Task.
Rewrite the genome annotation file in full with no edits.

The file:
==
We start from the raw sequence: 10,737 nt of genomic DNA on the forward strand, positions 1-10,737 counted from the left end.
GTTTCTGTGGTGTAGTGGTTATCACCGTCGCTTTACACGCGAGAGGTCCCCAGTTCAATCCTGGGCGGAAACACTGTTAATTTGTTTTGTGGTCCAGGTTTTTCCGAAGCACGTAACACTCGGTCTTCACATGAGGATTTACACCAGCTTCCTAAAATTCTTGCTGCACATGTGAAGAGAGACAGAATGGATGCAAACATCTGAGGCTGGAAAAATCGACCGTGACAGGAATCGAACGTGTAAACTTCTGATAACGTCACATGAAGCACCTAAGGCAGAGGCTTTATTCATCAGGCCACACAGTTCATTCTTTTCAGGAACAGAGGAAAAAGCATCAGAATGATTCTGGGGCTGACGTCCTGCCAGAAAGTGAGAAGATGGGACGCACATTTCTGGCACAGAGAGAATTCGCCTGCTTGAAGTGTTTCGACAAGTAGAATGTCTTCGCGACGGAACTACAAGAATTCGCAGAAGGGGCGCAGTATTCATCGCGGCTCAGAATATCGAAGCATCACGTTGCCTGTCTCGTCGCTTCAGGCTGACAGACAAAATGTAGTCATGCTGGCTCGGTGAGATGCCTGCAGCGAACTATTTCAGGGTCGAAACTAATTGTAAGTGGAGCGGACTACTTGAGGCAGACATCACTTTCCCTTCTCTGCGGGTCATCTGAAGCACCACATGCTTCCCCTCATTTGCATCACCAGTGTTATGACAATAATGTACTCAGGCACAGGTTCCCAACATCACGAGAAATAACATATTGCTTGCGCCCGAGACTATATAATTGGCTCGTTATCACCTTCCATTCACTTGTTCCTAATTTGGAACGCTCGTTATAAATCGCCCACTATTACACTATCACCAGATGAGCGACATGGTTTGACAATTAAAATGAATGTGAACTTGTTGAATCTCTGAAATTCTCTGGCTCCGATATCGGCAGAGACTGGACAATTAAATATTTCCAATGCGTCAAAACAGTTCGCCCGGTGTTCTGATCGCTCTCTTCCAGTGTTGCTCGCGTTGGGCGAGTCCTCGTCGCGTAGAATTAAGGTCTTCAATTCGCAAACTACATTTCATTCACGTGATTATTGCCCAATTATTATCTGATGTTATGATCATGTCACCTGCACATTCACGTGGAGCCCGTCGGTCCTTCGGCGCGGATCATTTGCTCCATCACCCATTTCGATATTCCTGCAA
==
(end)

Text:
We start from the raw sequence: 10,737 nt of genomic DNA on the forward strand, positions 1-10,737 counted from the left end.
GTTTCTGTGGTGTAGTGGTTATCACCGTCGCTTTACACGCGAGAGGTCCCCAGTTCAATCCTGGGCGGAAACACTGTTAATTTGTTTTGTGGTCCAGGTTTTTCCGAAGCACGTAACACTCGGTCTTCACATGAGGATTTACACCAGCTTCCTAAAATTCTTGCTGCACATGTGAAGAGAGACAGAATGGATGCAAACATCTGAGGCTGGAAAAATCGACCGTGACAGGAATCGAACGTGTAAACTTCTGATAACGTCACATGAAGCACCTAAGGCAGAGGCTTTATTCATCAGGCCACACAGTTCATTCTTTTCAGGAACAGAGGAAAAAGCATCAGAATGATTCTGGGGCTGACGTCCTGCCAGAAAGTGAGAAGATGGGACGCACATTTCTGGCACAGAGAGAATTCGCCTGCTTGAAGTGTTTCGACAAGTAGAATGTCTTCGCGACGGAACTACAAGAATTCGCAGAAGGGGCGCAGTATTCATCGCGGCTCAGAATATCGAAGCATCACGTTGCCTGTCTCGTCGCTTCAGGCTGACAGACAAAATGTAGTCATGCTGGCTCGGTGAGATGCCTGCAGCGAACTATTTCAGGGTCGAAACTAATTGTAAGTGGAGCGGACTACTTGAGGCAGACATCACTTTCCCTTCTCTGCGGGTCATCTGAAGCACCACATGCTTCCCCTCATTTGCATCACCAGTGTTATGACAATAATGTACTCAGGCACAGGTTCCCAACATCACGAGAAATAACATATTGCTTGCGCCCGAGACTATATAATTGGCTCGTTATCACCTTCCATTCACTTGTTCCTAATTTGGAACGCTCGTTATAAATCGCCCACTATTACACTATCACCAGATGAGCGACATGGTTTGACAATTAAAATGAATGTGAACTTGTTGAATCTCTGAAATTCTCTGGCTCCGATATCGGCAGAGACTGGACAATTAAATATTTCCAATGCGTCAAAACAGTTCGCCCGGTGTTCTGATCGCTCTCTTCCAGTGTTGCTCGCGTTGGGCGAGTCCTCGTCGCGTAGAATTAAGGTCTTCAATTCGCAAACTACATTTCATTCACGTGATTATTGCCCAATTATTATCTGATGTTATGATCATGTCACCTGCACATTCACGTGGAGCCCGTCGGTCCTTCGGCGCGGATCATTTGCTCCATCACCCATTTCGATATTCCTGCAA